Got some decent touristy shots over the last few days, this is the first set. Cant wait for the Dubai IndiBlogger Meet today!
Hello, I'm Renie - a web architect & serial entrepreneur based in India. I am the founder of IndiBlogger.in, which I presently run. I spend 80% of my time on my company, 10% on photography and aquariums, 5% watching movies and the rest trying to get some sleep.
Standing at the door of a moving train, one leg braced against the doorframe, the other on the steps, camera strap choking my neck. What surprised me about this picture was that I wasn’t even looking in the viewfinder. I was more concerned about keeping my head from being knocked off by an electricity pole!
This was another trippy trip with the Patels. We headed off one Sunday afternoon to the Vandalur zoo, and for once – all that walking was worth it cause it ended with this White Tiger putting on a great show for us!
Love those greenish-blue eyes!
I didn’t know these buggers liked leaves. Soon they’ll develop longer necks.
Yummy – humans! (I’m sure we’re not as tasty as he thinks we would be)
Now that’s a profile pic – I don’t know how he doesn’t bite that tongue with his own teeth. I can picture myself running for my life and the tiger thinking “relax dude, I was just yawning”.
I so wish we could have thrown a cute little deer in there and watched it be hunted down.
I’ve been trying my hand at High Dynamic Range (HDR) images ever since I saw this slightly over the top one at Flickr. After many, many messed up attempts I’ve finally managed to get a few decent ones at Vellore last weekend:
If you aren’t familiar with HDR photography, you probably think these images were run through a hundred photoshop filters. Actually, HDRs are a result of combining three separate photographs of the same scene, but with different exposures. When the three images are combined, you get all the highlights and shadows in great detail. Click here to see the three original exposures of the Vellore fort, followed by the final HDR.
The trick with getting decent results is knowing how far to push the final output HDR. If you go too far, it would end up looking like this. I liked this shot on Flickr, think he/she got it just right. This night shot is nice as well. For some tutorials on taking HDRs, go here, here, here and here.
No, it’s not a camera you use to make blowups that can be seen by passing aliens. According to this article on clarkvision.com, it’s the resolution of the human eye when compared to a digital camera.
The eye is not a single frame snapshot camera. It is more like a video stream. The eye moves rapidly in small angular amounts and continually updates the image in one’s brain to “paint” the detail. We also have two eyes, and our brains combine the signals to increase the resolution further. We also typically move our eyes around the scene to gather more information. Because of these factors, the eye plus brain assembles a higher resolution image than possible with the number of photoreceptors in the retina. So the megapixel equivalent numbers below refer to the spatial detail in an image that would be required to show what the human eye could see when you view a scene.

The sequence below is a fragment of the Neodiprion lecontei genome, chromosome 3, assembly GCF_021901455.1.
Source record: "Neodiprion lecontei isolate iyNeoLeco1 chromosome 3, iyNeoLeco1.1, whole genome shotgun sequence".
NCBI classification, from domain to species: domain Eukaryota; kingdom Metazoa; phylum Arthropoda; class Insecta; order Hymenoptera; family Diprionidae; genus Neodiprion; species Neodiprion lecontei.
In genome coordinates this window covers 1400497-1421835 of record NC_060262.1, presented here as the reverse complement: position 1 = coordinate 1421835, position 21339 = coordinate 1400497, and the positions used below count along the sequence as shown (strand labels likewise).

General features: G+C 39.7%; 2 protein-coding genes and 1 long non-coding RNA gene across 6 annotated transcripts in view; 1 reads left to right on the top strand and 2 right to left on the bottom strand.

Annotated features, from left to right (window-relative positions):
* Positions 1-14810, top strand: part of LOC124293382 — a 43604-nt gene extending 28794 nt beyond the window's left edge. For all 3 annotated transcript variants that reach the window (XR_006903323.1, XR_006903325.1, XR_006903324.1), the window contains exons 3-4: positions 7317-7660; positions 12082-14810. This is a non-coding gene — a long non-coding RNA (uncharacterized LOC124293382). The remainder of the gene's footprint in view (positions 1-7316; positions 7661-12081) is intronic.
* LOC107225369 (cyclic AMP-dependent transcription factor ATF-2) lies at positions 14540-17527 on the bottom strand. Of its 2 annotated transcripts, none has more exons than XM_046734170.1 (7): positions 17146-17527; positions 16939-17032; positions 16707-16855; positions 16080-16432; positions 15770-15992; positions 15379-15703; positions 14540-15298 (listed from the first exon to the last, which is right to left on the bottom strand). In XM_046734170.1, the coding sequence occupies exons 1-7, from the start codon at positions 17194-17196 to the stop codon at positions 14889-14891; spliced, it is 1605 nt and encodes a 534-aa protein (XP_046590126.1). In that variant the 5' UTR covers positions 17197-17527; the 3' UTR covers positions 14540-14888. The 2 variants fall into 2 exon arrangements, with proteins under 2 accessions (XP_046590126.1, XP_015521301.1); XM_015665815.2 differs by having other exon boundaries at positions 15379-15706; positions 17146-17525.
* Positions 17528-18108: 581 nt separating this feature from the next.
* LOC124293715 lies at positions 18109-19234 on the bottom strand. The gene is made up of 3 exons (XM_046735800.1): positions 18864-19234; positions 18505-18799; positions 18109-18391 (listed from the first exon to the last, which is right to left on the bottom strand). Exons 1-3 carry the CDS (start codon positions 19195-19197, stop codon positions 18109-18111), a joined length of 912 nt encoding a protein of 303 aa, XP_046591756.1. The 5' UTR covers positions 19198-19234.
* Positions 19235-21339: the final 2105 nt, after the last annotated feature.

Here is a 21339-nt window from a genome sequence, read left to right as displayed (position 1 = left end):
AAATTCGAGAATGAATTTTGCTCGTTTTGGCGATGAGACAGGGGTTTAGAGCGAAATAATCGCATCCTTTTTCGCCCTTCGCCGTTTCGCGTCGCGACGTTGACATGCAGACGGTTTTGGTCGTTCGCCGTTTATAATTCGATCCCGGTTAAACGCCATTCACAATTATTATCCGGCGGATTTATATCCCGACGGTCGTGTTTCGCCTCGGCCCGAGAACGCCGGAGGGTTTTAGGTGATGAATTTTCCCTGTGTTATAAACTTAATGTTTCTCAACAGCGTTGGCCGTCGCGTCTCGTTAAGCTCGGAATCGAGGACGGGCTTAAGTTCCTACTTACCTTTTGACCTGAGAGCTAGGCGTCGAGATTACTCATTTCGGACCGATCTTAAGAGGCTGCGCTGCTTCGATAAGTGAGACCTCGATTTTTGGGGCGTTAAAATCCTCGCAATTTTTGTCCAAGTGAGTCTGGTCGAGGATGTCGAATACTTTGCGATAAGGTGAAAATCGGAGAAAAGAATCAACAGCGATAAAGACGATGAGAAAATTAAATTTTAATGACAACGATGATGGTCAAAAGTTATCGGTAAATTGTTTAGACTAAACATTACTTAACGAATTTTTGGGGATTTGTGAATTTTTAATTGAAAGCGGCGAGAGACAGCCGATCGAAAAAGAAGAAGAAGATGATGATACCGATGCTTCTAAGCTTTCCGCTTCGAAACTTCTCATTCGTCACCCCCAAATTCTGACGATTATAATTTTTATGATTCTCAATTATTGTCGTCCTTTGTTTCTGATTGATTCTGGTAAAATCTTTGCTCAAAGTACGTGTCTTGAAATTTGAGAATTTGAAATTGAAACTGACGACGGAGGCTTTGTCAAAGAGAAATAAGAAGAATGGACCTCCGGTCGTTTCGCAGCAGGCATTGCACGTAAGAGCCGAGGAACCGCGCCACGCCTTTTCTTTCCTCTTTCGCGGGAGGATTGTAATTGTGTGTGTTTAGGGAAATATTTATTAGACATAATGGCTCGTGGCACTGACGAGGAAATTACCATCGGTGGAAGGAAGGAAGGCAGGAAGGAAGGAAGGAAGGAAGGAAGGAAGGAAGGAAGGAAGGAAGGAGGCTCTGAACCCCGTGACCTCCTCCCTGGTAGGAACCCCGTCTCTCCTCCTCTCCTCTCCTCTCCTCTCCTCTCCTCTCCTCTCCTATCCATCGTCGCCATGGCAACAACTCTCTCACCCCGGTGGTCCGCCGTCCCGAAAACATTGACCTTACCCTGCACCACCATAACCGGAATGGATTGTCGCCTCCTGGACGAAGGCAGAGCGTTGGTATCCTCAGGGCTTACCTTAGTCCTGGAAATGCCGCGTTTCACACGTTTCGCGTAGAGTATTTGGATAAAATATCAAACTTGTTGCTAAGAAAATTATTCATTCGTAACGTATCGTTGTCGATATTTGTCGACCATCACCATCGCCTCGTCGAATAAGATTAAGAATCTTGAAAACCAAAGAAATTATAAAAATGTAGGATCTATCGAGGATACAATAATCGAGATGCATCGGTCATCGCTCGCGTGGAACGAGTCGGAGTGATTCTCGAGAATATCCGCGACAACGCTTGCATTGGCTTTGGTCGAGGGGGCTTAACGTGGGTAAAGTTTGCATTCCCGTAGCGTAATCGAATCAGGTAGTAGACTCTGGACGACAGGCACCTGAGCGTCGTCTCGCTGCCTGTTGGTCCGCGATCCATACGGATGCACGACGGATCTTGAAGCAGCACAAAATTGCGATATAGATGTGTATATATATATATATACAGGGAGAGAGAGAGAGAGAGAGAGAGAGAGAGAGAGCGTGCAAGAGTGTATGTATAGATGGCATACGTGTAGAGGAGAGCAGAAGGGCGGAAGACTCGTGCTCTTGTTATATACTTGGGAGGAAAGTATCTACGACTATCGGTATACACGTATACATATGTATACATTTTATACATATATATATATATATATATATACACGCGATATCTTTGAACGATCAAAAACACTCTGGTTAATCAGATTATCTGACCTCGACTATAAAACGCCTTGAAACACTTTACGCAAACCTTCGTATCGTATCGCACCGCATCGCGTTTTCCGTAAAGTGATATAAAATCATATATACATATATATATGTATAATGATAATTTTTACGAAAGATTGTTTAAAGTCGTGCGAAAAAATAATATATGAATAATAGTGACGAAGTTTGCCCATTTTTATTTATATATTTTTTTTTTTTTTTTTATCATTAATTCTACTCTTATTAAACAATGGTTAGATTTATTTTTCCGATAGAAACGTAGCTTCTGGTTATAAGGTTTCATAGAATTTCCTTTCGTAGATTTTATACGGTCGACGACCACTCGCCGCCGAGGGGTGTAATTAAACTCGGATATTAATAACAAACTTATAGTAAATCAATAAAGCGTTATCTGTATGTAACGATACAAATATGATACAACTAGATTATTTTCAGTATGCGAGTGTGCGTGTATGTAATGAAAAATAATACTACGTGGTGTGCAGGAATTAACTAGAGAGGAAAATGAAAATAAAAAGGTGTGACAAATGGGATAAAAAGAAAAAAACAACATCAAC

Based on the above data for the resolution of the human eye, let’s try a “small” example first. Consider a view in front of you that is 90 degrees by 90 degrees, like looking through an open window at a scene. The number of pixels would be
90 degrees * 60 arc-minutes/degree * 1/0.3 * 90 * 60 * 1/0.3 = 324,000,000 pixels (324 megapixels).
At any one moment, you actually do not perceive that many pixels, but your eye moves around the scene to see all the detail you want. But the human eye really sees a larger field of view, close to 180 degrees. Let’s be conservative and use 120 degrees for the field of view. Then we would see
120 * 120 * 60 * 60 / (0.3 * 0.3) = 576 megapixels.
The full angle of human vision would require even more megapixels. This kind of image detail requires A large format camera to record.
Astronomers using the Hubble Space Telescope have snapped the most detailed image ever of a pair of colliding galaxies, known as the Antenna galaxy.
The galaxies are the nearest merging pair to Earth, and the youngest too: the collision began about 500m years ago. As the two galaxies smash into one another, they create ideal conditions for new stars to be born. And new stars are forming in their billions.
What’s in this picture? According to NASA:
“Nearly half of the faint objects in the Antennae are young clusters containing tens of thousands of stars. The orange blobs to the left and right of image centre are the two cores of the original galaxies and consist mainly of old stars criss-crossed by filaments of dark brown dust. The two galaxies are dotted with brilliant blue star-forming regions surrounded by pink hydrogen gas.”
Astronomers believe that the image captured by the Hubble telescope shows a probable scenario when the Milky Way galaxy collides with the Andromeda about six billion years from now.
Hmm. I can wait.